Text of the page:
We’re being asked to determine the pH of a 2.5-M aqueous solution of phosphoric acid.
Recall that pH can be calculated from a solution using the equation:
Phosphoric acid (H3PO4) is a weak oxyacid with only one oxygen greater than hydrogen. Phosphoric acid (H3PO4) is a weak triprotic acid, meaning it can donate three protons (H+) and it will have three equilibrium reactions.
Removing one H+ per step in H3PO4:
The acid-dissociation constants of phosphoric acid (H3PO4) are Ka1 = 7.5×10-3, Ka2 = 6.2×10-8, and Ka3 = 4.2×10-13 at 25°C. What is the pH of a 2.5-M aqueous solution of phosphoric acid?
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What scientific concept do you need to know in order to solve this problem?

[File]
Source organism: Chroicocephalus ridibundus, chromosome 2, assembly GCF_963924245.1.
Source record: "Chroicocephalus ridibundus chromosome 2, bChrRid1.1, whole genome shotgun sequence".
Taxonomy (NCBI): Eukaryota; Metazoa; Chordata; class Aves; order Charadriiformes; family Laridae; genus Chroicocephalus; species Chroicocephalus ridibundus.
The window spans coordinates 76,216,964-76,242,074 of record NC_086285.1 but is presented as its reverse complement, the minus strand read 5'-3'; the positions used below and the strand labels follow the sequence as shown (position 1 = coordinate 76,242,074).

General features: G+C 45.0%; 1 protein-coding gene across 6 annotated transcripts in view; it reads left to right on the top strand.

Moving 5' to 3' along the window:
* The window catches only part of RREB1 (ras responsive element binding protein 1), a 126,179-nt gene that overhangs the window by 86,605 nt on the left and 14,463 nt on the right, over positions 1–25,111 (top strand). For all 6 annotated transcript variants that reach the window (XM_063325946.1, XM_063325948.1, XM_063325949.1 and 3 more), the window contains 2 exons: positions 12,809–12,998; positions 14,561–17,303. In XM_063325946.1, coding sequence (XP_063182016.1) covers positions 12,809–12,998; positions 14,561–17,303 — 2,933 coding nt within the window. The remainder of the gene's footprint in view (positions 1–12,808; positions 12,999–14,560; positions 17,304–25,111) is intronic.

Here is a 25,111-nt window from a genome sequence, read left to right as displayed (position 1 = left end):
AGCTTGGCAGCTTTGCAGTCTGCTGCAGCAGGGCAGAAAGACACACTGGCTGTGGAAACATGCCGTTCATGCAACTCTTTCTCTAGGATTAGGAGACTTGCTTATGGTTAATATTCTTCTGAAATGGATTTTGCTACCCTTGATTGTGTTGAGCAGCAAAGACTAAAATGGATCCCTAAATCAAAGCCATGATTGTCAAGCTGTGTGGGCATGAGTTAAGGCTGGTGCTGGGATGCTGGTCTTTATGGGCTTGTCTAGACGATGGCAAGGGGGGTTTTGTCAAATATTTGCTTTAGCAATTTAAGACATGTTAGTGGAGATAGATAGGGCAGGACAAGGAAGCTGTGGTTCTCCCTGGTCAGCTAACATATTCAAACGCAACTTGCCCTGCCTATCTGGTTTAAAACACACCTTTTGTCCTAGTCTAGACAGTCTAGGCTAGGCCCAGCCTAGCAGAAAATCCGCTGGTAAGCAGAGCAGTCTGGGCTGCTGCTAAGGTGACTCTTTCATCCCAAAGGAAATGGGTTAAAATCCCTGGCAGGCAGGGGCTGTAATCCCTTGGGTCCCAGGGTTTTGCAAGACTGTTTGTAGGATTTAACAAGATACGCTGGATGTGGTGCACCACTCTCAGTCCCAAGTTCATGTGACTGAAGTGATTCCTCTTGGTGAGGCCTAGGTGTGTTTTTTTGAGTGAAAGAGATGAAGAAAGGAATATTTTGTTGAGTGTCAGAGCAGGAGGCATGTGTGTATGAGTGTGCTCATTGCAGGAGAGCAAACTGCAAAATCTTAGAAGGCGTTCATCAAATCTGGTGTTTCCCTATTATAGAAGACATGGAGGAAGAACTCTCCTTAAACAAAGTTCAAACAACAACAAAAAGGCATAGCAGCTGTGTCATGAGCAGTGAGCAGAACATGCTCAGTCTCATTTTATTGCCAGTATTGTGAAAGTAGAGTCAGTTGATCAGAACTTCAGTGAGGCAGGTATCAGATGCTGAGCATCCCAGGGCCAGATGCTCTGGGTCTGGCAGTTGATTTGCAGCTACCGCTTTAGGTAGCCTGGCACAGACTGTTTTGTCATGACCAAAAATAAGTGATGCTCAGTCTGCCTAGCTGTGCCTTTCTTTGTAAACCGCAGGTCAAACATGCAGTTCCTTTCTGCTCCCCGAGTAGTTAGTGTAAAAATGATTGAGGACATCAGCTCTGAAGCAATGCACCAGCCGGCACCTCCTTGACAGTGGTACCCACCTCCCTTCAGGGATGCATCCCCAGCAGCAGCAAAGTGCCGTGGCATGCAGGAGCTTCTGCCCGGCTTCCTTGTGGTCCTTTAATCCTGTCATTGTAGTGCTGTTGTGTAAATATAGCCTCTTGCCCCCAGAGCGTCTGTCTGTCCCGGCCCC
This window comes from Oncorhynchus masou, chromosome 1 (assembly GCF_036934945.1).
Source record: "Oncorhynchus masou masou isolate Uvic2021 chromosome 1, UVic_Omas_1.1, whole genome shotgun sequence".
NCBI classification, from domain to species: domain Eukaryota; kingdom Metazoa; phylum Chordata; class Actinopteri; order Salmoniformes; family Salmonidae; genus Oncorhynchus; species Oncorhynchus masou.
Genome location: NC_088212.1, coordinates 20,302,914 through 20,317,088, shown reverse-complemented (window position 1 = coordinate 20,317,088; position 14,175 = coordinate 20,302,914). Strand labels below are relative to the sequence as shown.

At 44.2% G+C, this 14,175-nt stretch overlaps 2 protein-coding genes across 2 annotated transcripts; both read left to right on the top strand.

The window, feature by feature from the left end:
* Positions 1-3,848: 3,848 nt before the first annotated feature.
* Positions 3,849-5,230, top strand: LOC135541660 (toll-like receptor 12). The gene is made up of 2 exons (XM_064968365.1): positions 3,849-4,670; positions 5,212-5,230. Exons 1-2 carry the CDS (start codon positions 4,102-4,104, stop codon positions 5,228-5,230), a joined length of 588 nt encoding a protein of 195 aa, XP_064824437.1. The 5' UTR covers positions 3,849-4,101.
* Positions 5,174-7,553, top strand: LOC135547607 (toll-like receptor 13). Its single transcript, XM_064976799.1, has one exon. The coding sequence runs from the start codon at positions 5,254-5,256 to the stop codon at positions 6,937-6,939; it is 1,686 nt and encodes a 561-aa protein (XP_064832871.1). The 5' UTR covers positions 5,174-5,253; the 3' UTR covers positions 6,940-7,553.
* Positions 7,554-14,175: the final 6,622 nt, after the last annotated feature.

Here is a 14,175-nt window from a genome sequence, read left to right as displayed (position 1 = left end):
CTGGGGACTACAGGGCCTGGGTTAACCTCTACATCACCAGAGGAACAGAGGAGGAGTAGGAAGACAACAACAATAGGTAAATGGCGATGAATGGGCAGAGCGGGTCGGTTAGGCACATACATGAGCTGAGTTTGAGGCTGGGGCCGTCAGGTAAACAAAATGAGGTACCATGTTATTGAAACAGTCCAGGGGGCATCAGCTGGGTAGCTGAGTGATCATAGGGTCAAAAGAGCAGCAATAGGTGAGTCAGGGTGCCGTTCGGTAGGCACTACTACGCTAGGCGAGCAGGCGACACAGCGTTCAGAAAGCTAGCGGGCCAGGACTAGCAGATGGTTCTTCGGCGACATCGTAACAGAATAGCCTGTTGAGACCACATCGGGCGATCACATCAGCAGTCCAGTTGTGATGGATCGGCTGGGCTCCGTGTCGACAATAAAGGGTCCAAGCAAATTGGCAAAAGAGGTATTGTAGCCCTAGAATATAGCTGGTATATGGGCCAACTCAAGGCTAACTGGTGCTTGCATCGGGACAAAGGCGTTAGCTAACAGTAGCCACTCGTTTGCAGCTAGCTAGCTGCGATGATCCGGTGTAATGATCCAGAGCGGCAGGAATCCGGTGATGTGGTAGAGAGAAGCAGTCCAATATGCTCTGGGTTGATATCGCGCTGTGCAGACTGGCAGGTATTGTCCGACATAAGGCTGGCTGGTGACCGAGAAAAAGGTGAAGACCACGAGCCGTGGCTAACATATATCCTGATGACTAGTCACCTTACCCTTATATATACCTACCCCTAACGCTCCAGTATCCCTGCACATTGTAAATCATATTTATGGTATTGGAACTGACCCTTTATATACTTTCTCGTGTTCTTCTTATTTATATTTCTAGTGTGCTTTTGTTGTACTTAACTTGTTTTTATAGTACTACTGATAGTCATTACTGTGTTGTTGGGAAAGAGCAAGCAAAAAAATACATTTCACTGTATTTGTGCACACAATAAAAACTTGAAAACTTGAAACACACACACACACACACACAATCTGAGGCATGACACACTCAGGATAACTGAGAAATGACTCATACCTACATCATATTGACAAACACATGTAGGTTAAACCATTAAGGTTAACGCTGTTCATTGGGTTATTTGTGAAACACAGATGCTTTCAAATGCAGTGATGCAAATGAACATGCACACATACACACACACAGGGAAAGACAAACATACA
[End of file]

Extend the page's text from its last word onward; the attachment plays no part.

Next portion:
Our tutors have indicated that to solve this problem you will need to apply the Polyprotic Acid concept. You can view video lessons to learn Polyprotic Acid. Or if you need more Polyprotic Acid practice, you can also practice Polyprotic Acid practice problems.
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